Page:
The Contortionist Give New Album Preview From Studio | Revolver

The Contortionist Give New Album Preview From Studio

The inside scoop from prog-metal band's Mike Lessard and Eric Guenther
TheContortionistStudio.jpg, Erez Bader
photograph by Erez Bader

A wise person once said that you're never really finished—you just have to stop," laughs Eric Guenther, keyboardist of The Contortionist. "We definitely understood that saying on this record, because even though we've had more time to make it than in the past, we've still been obsessing over the details until the last possible minute."

For The Contortionist's long-awaited, as-yet-untitled follow-up to 2014's acclaimed 'Language,' the progressive metal sextet returned to Jamie King's Basement Recording in Winston-Salem, North Carolina, with King once again producing. "We knew we wanted to work with him again," explains vocalist Mike Lessard. "He gets what we're going for, and he's got good ideas of his own, so it makes the work flow easy. Some days you get in there and you're not feeling inspired, but he has a way of pulling it out of you. You'll be like, 'Ugh, I don't know about today…' and he'll be like, 'Well, how about this idea?' And you'll go, 'Oh wow, that sounds great!' And you'll get excited, and all these ideas will start flowing."

Before going into the studio with King, the band spent a month in pre-production at the Maine home studio of Evan Sammons, drummer of Last Chance to Reason, the band Lessard sang with before joining The Contortionist full-time in 2013. "We went up there in November and rented a cabin on a lake, so we got to have a bit of seclusion," Lessard recalls. "Evan helped us piece some of the puzzle together. It's nice to have an extra mind there to help you shape it—someone who knows the band, knows what we're going for, and can even say, 'No, you shouldn't do that!' That was very valuable."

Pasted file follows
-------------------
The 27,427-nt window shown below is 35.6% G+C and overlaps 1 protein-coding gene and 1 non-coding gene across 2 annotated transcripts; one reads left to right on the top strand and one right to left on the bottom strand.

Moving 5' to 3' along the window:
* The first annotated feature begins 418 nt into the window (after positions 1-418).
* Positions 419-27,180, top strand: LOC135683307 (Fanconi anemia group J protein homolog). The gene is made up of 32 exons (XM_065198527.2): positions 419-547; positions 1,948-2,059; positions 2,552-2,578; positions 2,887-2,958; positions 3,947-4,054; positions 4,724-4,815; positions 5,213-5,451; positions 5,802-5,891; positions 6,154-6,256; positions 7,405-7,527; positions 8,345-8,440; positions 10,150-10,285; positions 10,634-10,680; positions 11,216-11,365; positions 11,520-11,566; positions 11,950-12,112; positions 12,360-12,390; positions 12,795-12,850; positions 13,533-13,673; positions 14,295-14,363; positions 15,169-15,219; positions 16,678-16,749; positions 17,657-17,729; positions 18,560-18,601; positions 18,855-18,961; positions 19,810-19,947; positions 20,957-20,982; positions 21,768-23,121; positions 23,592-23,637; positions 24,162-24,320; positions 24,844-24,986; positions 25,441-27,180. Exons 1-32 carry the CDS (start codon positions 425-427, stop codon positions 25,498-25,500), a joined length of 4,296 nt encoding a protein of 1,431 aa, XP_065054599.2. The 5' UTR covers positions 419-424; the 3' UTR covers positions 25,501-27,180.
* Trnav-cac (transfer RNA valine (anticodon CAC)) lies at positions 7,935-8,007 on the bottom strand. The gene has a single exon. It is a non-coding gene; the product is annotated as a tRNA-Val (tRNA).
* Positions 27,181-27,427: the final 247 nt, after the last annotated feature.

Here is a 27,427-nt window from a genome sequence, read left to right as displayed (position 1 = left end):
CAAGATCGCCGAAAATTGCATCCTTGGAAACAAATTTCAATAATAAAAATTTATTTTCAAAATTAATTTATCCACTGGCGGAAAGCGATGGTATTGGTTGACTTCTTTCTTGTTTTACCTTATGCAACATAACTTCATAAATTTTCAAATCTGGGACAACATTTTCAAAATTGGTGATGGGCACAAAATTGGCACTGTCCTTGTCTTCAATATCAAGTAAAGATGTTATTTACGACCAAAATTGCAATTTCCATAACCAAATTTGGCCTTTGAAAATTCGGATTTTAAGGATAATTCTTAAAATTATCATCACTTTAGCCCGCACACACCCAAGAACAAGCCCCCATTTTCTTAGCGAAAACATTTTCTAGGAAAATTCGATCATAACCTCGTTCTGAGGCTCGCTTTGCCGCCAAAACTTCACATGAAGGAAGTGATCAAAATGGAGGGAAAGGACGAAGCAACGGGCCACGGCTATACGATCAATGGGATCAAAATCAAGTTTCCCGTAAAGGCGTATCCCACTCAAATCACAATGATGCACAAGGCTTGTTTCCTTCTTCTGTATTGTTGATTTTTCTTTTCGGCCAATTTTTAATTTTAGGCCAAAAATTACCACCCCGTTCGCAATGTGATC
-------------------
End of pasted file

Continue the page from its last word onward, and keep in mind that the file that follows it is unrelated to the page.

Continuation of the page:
Guenther tells Revolver that the mix for the album is "90 percent done," and thinks that the record will finally see the light of day in late summer or early fall. However, he admits that he has difficulty describing what it actually sounds like. "People who have heard it have said that it sounds like a natural progression for the band," he says. "What we're doing does feel new for everyone in the band, in a way that's super-exciting. We are making some strong-arm decisions to go in certain artistic directions, and the fact that we're stretching some different muscles is encouraging to me. There's always that lingering feeling of, 'Are we going the right direction with this?' But we're really going for something here that's a little different."

"I think some bands get caught up in thinking that they've got to stick to the same sound as their last record," adds Lessard, "but we've always been a band that's embraced change. We don't phone it in at all; we definitely go in there and try to make the best thing we possibly can. We wanted to write a record that we could be proud of—and at the end of the day, I think we did that."




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